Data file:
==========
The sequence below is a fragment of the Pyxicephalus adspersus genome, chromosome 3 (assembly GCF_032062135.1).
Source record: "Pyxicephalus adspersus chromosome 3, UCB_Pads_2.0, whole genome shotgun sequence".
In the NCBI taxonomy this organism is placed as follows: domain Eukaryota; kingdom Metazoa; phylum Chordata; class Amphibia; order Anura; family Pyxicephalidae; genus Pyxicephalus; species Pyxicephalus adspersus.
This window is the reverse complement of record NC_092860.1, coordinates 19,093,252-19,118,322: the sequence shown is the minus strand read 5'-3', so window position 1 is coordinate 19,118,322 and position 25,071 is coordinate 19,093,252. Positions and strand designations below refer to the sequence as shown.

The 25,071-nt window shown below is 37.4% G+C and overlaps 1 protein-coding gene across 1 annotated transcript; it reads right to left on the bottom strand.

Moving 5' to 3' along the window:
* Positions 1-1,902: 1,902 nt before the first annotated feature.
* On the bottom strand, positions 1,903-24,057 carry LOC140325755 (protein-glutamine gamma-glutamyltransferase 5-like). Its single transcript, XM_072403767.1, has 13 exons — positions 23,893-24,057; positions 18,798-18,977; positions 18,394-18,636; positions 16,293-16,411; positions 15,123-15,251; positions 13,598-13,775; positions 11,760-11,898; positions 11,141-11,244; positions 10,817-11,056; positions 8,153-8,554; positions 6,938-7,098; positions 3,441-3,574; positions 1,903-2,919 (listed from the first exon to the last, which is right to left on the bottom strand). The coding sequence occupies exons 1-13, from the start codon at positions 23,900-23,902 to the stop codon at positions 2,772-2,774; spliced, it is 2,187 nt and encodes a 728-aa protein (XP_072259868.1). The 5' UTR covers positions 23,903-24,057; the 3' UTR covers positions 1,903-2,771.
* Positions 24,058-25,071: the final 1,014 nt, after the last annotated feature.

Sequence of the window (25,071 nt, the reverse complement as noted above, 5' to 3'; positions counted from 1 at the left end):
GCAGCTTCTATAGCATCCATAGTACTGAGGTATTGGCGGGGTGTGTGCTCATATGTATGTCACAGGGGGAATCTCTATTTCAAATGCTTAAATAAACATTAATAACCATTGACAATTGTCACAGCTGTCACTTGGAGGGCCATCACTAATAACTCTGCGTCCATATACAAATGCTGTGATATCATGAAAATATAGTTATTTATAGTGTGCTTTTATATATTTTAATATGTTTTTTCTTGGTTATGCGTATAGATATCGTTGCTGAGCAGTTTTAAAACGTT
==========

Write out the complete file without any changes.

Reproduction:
The sequence below is a fragment of the Pyxicephalus adspersus genome, chromosome 3 (assembly GCF_032062135.1).
Source record: "Pyxicephalus adspersus chromosome 3, UCB_Pads_2.0, whole genome shotgun sequence".
In the NCBI taxonomy this organism is placed as follows: domain Eukaryota; kingdom Metazoa; phylum Chordata; class Amphibia; order Anura; family Pyxicephalidae; genus Pyxicephalus; species Pyxicephalus adspersus.
This window is the reverse complement of record NC_092860.1, coordinates 19,093,252-19,118,322: the sequence shown is the minus strand read 5'-3', so window position 1 is coordinate 19,118,322 and position 25,071 is coordinate 19,093,252. Positions and strand designations below refer to the sequence as shown.

The 25,071-nt window shown below is 37.4% G+C and overlaps 1 protein-coding gene across 1 annotated transcript; it reads right to left on the bottom strand.

Moving 5' to 3' along the window:
* Positions 1-1,902: 1,902 nt before the first annotated feature.
* On the bottom strand, positions 1,903-24,057 carry LOC140325755 (protein-glutamine gamma-glutamyltransferase 5-like). Its single transcript, XM_072403767.1, has 13 exons — positions 23,893-24,057; positions 18,798-18,977; positions 18,394-18,636; positions 16,293-16,411; positions 15,123-15,251; positions 13,598-13,775; positions 11,760-11,898; positions 11,141-11,244; positions 10,817-11,056; positions 8,153-8,554; positions 6,938-7,098; positions 3,441-3,574; positions 1,903-2,919 (listed from the first exon to the last, which is right to left on the bottom strand). The coding sequence occupies exons 1-13, from the start codon at positions 23,900-23,902 to the stop codon at positions 2,772-2,774; spliced, it is 2,187 nt and encodes a 728-aa protein (XP_072259868.1). The 5' UTR covers positions 23,903-24,057; the 3' UTR covers positions 1,903-2,771.
* Positions 24,058-25,071: the final 1,014 nt, after the last annotated feature.

Sequence of the window (25,071 nt, the reverse complement as noted above, 5' to 3'; positions counted from 1 at the left end):
GCAGCTTCTATAGCATCCATAGTACTGAGGTATTGGCGGGGTGTGTGCTCATATGTATGTCACAGGGGGAATCTCTATTTCAAATGCTTAAATAAACATTAATAACCATTGACAATTGTCACAGCTGTCACTTGGAGGGCCATCACTAATAACTCTGCGTCCATATACAAATGCTGTGATATCATGAAAATATAGTTATTTATAGTGTGCTTTTATATATTTTAATATGTTTTTTCTTGGTTATGCGTATAGATATCGTTGCTGAGCAGTTTTAAAACGTT